The authors also used interleukin 2 (IL-2) or IL-15 to stimulate collected splenocytes and studied the upregulation of activation markers and intrallecular Interferon gamma (INF-y). They found that feral mice but not lab mice acquired a rapid expression of CD25, a marker of activated B cells, suggesting a pre-activation, priming, mechanism in feral mice. A stronger INF- stronger INF-y response upon restimulation was also found. This supports studies which found the presence of primed and memory capable NK cells. 
These findings corroborate recently proposed theories that NK cells rely on a microbial priming phase to transform into fully activated cells. They show that NK cells of feral mice have an activated phenotype and react quickly to cytokine stimulation.This supports the hypothesis that the mice have a primed lineage of NK cells, which fascinatingly and unexpectedly differ from the regularly used C57BL/6 “lab” mice.  The observed augmented NK cell activity in wild mice could support the hypothesis from recent studies that NK suggest cells house imprints of previous microbial interactions and remain for long periods as "memory-like" cells. This data implies that that immunological research in the traditional mouse model under SPF conditions may exclude key information about NK based immune responses, since these important cellular players will not have gone through the microbial priming that would carry out in a mouse or a human's natural environment. Therefore the traditional lab mouse research model might need to be replaced with a feral model that accounts for environmental factors that more accurately represent the immune system of mice and humans (Wiley-Blackwell).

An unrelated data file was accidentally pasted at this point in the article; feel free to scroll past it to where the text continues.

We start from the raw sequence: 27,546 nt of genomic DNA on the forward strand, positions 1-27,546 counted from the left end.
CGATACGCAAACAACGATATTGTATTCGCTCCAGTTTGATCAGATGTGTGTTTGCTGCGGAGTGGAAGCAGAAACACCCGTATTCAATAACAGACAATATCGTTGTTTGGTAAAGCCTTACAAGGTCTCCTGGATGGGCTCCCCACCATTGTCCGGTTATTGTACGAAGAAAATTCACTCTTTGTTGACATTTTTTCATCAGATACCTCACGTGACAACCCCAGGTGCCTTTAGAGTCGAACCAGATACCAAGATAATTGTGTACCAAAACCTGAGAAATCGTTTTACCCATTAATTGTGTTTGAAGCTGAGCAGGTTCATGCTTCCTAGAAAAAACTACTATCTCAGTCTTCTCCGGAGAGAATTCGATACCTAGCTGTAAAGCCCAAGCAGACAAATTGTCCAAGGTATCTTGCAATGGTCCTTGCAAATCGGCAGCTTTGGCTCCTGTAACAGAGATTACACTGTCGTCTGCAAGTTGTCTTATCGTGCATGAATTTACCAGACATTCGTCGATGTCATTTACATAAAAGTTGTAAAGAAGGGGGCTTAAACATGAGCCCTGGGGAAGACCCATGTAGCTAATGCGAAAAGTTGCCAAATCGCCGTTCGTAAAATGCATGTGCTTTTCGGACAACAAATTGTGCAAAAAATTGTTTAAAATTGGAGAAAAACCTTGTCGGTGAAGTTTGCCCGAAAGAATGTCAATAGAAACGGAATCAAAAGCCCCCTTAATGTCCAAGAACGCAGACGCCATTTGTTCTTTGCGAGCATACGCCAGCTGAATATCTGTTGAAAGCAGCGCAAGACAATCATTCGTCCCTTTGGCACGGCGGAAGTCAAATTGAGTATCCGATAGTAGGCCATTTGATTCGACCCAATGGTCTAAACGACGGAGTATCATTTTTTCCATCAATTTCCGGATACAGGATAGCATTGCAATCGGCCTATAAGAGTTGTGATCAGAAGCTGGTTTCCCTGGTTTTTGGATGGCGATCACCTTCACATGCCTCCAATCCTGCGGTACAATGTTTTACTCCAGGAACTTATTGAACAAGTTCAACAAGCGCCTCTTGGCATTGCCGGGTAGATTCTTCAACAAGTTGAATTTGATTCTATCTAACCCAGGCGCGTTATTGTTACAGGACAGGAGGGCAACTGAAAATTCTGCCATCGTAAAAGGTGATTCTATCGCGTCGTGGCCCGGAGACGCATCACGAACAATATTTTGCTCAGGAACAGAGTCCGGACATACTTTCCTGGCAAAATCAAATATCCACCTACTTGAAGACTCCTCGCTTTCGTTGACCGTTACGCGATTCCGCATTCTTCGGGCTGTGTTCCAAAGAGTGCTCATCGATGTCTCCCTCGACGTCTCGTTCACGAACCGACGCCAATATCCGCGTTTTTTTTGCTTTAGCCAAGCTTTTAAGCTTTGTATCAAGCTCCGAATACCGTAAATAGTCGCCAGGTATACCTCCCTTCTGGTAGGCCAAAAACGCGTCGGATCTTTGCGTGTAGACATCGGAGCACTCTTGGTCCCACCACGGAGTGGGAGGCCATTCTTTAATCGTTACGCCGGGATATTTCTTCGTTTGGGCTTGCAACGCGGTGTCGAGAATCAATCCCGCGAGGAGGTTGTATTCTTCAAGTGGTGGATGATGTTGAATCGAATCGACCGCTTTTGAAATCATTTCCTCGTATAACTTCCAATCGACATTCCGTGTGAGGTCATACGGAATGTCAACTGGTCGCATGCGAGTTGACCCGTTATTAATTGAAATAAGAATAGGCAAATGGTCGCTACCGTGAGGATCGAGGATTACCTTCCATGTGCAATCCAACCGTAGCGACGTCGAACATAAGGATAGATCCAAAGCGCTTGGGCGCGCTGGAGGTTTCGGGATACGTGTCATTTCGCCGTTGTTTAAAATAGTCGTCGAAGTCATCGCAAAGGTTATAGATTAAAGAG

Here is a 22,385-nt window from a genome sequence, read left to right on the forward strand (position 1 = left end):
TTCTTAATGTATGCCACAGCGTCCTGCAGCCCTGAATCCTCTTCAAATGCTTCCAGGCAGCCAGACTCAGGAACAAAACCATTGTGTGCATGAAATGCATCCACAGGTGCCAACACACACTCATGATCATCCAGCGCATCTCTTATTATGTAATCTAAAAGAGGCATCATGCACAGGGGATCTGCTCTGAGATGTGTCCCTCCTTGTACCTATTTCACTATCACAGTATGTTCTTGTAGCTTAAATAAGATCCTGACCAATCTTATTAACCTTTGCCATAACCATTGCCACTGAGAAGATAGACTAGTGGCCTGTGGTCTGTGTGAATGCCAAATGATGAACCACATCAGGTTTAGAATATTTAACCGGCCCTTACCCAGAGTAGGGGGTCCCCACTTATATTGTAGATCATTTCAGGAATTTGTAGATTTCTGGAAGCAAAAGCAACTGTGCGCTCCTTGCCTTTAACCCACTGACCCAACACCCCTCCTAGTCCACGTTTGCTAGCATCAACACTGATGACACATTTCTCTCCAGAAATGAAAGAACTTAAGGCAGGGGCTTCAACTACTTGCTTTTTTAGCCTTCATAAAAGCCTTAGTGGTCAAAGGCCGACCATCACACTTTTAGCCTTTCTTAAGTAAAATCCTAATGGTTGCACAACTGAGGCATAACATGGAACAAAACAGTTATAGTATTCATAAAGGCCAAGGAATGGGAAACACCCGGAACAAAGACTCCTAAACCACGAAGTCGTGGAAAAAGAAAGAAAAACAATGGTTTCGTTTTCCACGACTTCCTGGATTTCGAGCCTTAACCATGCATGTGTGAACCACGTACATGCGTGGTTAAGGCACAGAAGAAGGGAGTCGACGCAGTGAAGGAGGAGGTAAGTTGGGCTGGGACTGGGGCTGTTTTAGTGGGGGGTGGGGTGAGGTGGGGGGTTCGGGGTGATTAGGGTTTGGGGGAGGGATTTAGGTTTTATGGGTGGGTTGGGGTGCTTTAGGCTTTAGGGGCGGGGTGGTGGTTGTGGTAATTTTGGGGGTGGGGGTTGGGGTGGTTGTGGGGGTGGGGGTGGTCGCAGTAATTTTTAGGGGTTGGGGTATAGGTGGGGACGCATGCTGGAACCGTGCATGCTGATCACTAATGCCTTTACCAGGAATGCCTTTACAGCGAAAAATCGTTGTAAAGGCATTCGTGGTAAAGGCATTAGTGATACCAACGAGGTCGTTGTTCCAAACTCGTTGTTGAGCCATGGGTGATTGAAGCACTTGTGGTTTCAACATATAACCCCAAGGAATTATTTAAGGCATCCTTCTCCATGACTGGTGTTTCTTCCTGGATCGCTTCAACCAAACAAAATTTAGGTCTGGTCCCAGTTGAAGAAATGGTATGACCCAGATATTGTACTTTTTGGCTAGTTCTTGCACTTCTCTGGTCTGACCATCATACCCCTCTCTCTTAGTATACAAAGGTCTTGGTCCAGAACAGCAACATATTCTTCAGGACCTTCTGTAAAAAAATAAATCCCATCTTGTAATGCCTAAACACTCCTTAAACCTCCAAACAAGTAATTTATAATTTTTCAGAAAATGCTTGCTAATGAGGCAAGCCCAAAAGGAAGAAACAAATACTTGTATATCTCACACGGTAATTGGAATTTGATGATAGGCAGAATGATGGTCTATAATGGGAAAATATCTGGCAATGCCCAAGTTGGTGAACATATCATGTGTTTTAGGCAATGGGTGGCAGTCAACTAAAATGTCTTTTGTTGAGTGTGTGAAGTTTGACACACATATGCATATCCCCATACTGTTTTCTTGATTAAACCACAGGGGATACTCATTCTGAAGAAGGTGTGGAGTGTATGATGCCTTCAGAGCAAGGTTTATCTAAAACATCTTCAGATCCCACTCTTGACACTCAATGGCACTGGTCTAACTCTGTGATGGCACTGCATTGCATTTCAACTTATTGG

Preben Boysen, Dag M. Eide, Anne K. Storset. Natural killer cells in free-living Mus         musculus have a primed phenotype. Molecular Ecology, 2011; DOI:   10.1111/j.1365-294X.2011.05269.x

Other sources:

Fehniger TA, Cai SF, Cao X et al. (2007) Acquisition of murine NK cell cytotoxicity    requires the translation of a pre-existing pool

Long EO (2007) Ready for prime time: NK cell priming by dendritic cells. Immunity, 26,           385–387.

Wiley-Blackwell (2011, September 8). 'Dirty' wild mice may be more relevant  immunology model. ScienceDaily. Retrieved September 13,

 [o1]Maybe just a couple words explaining apoptosis


  1. Great discovery to make experiments with mice more accurate.

  2. I thought this was really interesting - I wonder if other studies using mice or other common model organisms have similar issues that haven't been addressed. Something to think about! Have feral mice been used in other studies of disease or the immune system besides the NK cell study?